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  • Interview: Frank Carter of Gallows

    Tue, 22 Jan 2008 08:54:13

    Interview: Frank Carter of Gallows - Throw 'em to the wolves

    Gallows play punk the way it's meant to be played: fast, heavy, angry and dripping with integrity. Their live show is an eruption of rage, complete with intense delivery and the requisite blood, sweat and tears. The band's debut Orchestra of Wolves remains a cacophonous expulsion of anger. It combines the gritty honesty of The Sex Pistols with a dirty musical violence a la Slayer. Their affable and friendly frontman Frank Carter took some time out of slaying audiences to talk to ARTISTdirect about why this orchestra won't stop playing.

    Everything feels so primal and aggressive. Where does your songwriting process start?

    It's hard to say. It basically begins with the riffs and the musical ideas. I'm sort of the last piece of the puzzle. It's hard to say, because we wrote this record a good three years ago. When it came around to recording, I had actually quit the band. When I went in to re-join and record, there were five songs I had never heard before. Plus there were five songs I knew, and I'd been playing my whole life. It was really quick; it was a fast process, because we were on a deadline. I'd have to say we went and smashed it all out. There's nothing complex about it.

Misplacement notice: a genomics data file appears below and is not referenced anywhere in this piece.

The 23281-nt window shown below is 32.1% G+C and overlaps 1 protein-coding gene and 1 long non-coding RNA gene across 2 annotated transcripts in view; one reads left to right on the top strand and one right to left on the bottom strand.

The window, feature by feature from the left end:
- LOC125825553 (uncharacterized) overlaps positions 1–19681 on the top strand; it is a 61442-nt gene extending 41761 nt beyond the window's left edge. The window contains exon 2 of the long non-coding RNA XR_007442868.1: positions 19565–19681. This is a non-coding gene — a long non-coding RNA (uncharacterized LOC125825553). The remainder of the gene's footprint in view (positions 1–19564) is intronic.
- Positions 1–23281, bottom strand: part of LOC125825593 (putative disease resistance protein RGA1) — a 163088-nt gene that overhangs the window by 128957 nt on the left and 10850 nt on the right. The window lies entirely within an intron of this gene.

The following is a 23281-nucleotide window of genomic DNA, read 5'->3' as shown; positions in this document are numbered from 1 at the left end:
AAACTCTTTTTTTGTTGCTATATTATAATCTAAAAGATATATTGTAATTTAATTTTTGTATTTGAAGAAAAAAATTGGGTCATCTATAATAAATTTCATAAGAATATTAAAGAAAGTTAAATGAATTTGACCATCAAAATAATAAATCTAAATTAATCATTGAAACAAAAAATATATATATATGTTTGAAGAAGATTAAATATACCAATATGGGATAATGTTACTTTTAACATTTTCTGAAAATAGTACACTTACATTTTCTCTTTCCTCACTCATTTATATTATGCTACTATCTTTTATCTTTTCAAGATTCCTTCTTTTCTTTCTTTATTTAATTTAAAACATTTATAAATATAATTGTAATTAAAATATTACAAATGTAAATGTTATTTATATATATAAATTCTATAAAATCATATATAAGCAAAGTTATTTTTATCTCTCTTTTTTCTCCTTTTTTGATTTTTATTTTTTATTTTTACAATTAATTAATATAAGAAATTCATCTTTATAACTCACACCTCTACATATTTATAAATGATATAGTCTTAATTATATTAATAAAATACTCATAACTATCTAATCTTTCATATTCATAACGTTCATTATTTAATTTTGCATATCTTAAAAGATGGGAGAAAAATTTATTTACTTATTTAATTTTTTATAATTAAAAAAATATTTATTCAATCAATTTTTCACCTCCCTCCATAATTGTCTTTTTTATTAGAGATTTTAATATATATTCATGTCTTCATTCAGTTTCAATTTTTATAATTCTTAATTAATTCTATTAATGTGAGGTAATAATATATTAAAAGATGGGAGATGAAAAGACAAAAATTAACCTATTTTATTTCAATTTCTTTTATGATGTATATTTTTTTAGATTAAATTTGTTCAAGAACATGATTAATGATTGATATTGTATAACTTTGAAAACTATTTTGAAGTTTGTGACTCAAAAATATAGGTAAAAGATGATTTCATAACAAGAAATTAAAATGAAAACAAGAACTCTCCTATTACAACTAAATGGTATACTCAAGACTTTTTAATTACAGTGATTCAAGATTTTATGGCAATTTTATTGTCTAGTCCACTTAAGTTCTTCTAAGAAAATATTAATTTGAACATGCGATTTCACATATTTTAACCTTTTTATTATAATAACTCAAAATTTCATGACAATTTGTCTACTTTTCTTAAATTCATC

What struck me is that you guys have that real, natural energy reminiscent of early punk.

    That's easy because that's where we come from. Even if we didn't get to see all of those bands, we have always been a part of that scene in some way, shape or form. So it's just natural to us. We like punk at its roots. We like it at its earliest stages—not re-trotted, re-worked and re-written. We're not taking inspiration from any modern music. That's how the people our age are doing their thing. We wanted to come on and set something a light. We strive to do our own thing, and I think we are doing that quite well.

    It feels like there's a live aggression on the record, especially on songs like "In the Belly Of A Shark" and "Six Years."

    Cool, thank you. Those are important songs to me. We don't play that song ["Six Years"] often anymore. On our last tour, I said that it was the last time I was going to play that song. I was over it, but we can actually play it as a song beyond the literal meaning of what it's about for me. It's very easy just to play it for what it is, which is just a fucking great song.